By BOB MOEN, Associated Press

CHEYENNE, Wyo. (AP) — Legislation that would allow the state of Wyoming to take over operation of Yellowstone National Park and other facilities during a federal government shutdown was approved Wednesday by the state Senate.

The measure passed 17-12 and went to the House.

Under the proposal, the governor of Wyoming would be authorized to spend up to $500,000 to operate any national park or other federal facility, except military installations, within the state’s borders. Wyoming would surrender operation of any facility once a federal government shutdown ended.

The bill’s sponsor, Republican Sen. Charles Scott of Casper, said a government shutdown during the summer tourist season could wreck Wyoming’s lucrative tourist industry, which is second only to energy production in bringing in tax dollars to state coffers.

Most of Yellowstone, which has attracted about 4 million visitors in each of the last four years, as well as Grand Teton National Park and Devils Tower National Monument are located in Wyoming.

“We’re going to have several years of a divided government and goodness knows what they’ll find to fight over,” Scott said. “So I think this is a reasoned and measured approach to the problem and will enable us to preserve our economy in the face of what is now a very real threat.”

It’s been nearly two weeks since the longest federal government shutdown in U.S. history ended, and there’s a looming threat of another shutdown if President Donald Trump and Democrats in Washington can’t reach an agreement on border security.

Opponents of Scott’s proposal were skeptical of the idea.

“I see this operation as us throwing our weight around and kind of beating our chest, and I think the rest of country will think we’re a little bit out on a limb here,” said Sen. Cale Case, R-Lander. “And we’ll probably lose more visitors to Yellowstone park than we’re going to gain when this gets out.”

Case said the proposal “sounds more like seizure” of federal facilities by the state.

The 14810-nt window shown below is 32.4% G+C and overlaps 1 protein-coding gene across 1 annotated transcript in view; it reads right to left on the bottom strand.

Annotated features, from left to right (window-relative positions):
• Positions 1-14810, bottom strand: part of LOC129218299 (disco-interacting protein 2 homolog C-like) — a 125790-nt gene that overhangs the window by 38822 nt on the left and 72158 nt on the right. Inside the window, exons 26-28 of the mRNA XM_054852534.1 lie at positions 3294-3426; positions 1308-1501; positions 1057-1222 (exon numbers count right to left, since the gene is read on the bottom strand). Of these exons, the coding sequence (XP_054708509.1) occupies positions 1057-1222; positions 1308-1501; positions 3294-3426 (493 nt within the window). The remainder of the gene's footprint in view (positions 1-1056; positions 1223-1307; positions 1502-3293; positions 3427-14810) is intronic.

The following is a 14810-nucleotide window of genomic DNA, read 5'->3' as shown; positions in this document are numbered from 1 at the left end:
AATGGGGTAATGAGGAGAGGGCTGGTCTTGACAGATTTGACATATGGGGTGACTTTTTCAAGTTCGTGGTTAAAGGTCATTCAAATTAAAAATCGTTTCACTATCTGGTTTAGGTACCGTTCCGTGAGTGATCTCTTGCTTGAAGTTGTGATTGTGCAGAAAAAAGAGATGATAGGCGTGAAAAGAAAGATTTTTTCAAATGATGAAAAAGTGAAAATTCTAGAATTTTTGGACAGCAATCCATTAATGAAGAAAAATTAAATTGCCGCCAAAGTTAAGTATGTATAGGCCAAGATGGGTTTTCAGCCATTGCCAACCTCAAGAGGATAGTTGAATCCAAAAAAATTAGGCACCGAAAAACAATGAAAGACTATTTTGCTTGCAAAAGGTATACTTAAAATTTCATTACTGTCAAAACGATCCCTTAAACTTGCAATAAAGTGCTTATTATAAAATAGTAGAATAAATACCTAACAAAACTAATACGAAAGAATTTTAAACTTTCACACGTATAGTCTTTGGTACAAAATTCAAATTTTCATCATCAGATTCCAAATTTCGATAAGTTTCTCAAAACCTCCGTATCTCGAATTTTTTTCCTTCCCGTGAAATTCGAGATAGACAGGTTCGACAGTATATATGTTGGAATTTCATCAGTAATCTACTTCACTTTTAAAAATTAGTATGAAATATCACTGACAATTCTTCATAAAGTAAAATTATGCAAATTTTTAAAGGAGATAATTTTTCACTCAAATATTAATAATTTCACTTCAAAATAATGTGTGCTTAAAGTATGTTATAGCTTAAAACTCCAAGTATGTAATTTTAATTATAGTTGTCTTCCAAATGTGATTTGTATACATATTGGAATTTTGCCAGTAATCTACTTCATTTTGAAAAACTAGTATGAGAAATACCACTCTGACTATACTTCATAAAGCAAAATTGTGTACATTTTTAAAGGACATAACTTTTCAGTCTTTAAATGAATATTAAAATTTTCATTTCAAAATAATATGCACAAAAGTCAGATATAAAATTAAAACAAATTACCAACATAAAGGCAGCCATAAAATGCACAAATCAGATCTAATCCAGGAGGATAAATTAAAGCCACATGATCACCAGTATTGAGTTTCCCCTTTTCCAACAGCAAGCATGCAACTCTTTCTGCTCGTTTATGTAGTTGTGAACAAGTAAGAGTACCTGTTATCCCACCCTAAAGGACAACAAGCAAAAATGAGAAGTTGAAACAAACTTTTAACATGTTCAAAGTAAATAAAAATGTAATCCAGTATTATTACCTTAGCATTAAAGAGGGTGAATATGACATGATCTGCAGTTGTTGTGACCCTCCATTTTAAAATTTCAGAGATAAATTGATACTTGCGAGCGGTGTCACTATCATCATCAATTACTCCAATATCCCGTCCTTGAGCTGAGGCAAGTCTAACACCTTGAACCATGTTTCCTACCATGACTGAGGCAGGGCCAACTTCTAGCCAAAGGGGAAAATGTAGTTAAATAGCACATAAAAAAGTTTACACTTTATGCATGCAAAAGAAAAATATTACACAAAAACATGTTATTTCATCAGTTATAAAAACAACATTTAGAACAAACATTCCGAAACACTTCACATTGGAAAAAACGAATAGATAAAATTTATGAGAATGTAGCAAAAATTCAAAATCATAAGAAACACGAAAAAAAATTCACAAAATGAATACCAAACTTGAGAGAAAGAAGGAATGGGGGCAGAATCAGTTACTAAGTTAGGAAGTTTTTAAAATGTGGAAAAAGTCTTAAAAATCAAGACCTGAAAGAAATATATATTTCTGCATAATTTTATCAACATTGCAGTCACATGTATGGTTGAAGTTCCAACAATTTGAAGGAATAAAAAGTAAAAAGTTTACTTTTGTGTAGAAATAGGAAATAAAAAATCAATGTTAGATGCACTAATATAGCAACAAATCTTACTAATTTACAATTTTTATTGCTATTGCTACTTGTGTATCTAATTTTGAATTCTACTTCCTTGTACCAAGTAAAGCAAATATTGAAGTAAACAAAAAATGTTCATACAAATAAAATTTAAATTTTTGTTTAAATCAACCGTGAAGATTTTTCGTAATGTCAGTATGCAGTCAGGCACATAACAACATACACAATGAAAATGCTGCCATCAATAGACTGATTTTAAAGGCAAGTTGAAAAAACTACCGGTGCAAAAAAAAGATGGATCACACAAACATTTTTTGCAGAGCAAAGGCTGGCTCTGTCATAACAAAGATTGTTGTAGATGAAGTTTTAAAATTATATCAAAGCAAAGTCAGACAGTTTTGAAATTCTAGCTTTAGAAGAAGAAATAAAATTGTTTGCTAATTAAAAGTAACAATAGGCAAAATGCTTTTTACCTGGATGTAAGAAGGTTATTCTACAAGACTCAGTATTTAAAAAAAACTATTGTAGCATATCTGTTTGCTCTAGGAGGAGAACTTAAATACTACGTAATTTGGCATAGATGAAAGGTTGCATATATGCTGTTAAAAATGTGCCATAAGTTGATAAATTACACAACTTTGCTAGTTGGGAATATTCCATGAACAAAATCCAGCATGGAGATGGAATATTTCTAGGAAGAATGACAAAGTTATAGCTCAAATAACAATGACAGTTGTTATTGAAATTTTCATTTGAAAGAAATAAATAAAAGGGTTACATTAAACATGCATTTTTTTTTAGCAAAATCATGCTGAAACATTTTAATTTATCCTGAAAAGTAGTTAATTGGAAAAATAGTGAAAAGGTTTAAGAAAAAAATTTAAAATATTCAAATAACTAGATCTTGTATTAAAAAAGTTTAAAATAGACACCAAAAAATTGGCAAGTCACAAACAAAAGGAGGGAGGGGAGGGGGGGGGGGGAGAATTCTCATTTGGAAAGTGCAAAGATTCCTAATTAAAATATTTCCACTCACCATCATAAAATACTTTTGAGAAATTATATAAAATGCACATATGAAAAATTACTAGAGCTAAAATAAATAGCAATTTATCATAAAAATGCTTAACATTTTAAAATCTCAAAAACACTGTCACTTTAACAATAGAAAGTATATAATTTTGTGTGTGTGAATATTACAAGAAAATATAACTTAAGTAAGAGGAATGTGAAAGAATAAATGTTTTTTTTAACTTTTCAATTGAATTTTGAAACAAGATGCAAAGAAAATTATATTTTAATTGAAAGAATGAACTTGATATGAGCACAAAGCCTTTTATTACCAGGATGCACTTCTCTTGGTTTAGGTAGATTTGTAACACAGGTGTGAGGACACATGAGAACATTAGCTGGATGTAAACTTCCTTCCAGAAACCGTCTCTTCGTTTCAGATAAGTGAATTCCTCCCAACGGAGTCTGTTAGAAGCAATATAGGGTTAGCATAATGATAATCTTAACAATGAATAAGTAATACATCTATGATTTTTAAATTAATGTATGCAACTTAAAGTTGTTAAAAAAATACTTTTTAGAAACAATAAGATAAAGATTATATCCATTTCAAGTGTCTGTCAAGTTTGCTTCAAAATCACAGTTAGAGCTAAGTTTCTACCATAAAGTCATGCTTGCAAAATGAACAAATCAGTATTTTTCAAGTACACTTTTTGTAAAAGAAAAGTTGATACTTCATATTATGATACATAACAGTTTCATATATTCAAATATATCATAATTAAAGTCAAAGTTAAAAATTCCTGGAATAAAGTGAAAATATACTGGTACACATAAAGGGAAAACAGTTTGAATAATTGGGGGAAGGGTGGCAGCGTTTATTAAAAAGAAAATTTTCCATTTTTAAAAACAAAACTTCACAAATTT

The legislation originally used the word “seize,” but those references were removed before the Senate approved the measure.

Other developments this week in Cheyenne

Tobacco tax

A bill that would have increased Wyoming’s tax on cigarettes by 50 cents a pack has failed in the state House of Representatives.

House Bill 282 was defeated Wednesday on a 33-24 vote.

Wyoming currently levies a tax of 60 cents a pack on cigarettes. As originally introduced, the bill had proposed to raise the state tax to $1.10 per pack.

In addition, the proposal would have subjected electronic cigarettes to state taxes.

A separate bill that would have increased cigarette taxes by $1 a pack also failed earlier in the House Revenue Committee.

Voter ID bill

The Wyoming House of Representatives has defeated a proposed measure to require voters to present photo identification before being allowed to cast a ballot.

House Bill 192 failed on a 30-29 vote Wednesday.

Under the bill proposed by Casper Republican Chuck Gray, voters would be required to show a “current, valid photo identification before voting.”

Proponents argued that the measure would help ensure the integrity of elections in the state by preventing voter fraud, while opponents said there isn’t a problem with voter fraud in Wyoming.

Separately, the chamber passed on a 41-18 vote a bill that would no longer allow members of a major political party to switch their party affiliation on the day of a primary election. Unaffiliated voters could still make the switch on primary election day.

Minimum wage increase

A measure that would have increased the minimum wage in Wyoming has died on the floor of the state House of Representatives.

The Wyoming Tribune Eagle reports that House Bill 273, sponsored by House Minority Leader Cathy Connolly, of Laramie, failed on its first reading by a 36-23 vote Monday.

In its original form, the bill would have increased the state’s minimum wage to $8.50 an hour. While state law sets the minimum wage at $5.15 an hour, the federal minimum wage of $7.25 an hour supersedes the state rate for the vast majority of workplaces.

Connolly argued that raising the state’s minimum wage would help restore the dignity of work for those struggling to get by.

But opponents say government should let the free market decide rates of pay.